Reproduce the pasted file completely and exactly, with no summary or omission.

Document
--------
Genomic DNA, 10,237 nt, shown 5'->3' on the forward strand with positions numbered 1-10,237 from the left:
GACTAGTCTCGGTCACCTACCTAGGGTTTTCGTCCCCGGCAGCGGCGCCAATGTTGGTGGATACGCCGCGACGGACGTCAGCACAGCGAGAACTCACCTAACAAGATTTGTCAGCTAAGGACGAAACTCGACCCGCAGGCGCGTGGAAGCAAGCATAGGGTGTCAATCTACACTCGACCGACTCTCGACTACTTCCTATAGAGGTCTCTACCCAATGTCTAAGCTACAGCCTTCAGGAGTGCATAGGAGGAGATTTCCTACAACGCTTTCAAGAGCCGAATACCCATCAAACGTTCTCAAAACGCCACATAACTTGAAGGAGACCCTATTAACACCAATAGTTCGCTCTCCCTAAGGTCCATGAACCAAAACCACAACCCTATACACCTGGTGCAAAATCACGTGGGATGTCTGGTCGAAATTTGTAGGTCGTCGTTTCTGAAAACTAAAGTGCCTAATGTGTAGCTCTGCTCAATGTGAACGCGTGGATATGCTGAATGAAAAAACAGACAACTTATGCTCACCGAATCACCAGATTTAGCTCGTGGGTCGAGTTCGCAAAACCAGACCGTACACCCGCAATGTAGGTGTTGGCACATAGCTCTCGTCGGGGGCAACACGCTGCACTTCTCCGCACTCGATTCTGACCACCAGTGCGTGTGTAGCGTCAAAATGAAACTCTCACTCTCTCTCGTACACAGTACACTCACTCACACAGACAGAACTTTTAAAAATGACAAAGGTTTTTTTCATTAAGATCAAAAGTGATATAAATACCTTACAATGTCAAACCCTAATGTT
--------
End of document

Genomic DNA, 10,237 nt, shown 5'->3' on the forward strand with positions numbered 1-10,237 from the left:
GACTAGTCTCGGTCACCTACCTAGGGTTTTCGTCCCCGGCAGCGGCGCCAATGTTGGTGGATACGCCGCGACGGACGTCAGCACAGCGAGAACTCACCTAACAAGATTTGTCAGCTAAGGACGAAACTCGACCCGCAGGCGCGTGGAAGCAAGCATAGGGTGTCAATCTACACTCGACCGACTCTCGACTACTTCCTATAGAGGTCTCTACCCAATGTCTAAGCTACAGCCTTCAGGAGTGCATAGGAGGAGATTTCCTACAACGCTTTCAAGAGCCGAATACCCATCAAACGTTCTCAAAACGCCACATAACTTGAAGGAGACCCTATTAACACCAATAGTTCGCTCTCCCTAAGGTCCATGAACCAAAACCACAACCCTATACACCTGGTGCAAAATCACGTGGGATGTCTGGTCGAAATTTGTAGGTCGTCGTTTCTGAAAACTAAAGTGCCTAATGTGTAGCTCTGCTCAATGTGAACGCGTGGATATGCTGAATGAAAAAACAGACAACTTATGCTCACCGAATCACCAGATTTAGCTCGTGGGTCGAGTTCGCAAAACCAGACCGTACACCCGCAATGTAGGTGTTGGCACATAGCTCTCGTCGGGGGCAACACGCTGCACTTCTCCGCACTCGATTCTGACCACCAGTGCGTGTGTAGCGTCAAAATGAAACTCTCACTCTCTCTCGTACACAGTACACTCACTCACACAGACAGAACTTTTAAAAATGACAAAGGTTTTTTTCATTAAGATCAAAAGTGATATAAATACCTTACAATGTCAAACCCTAATGTT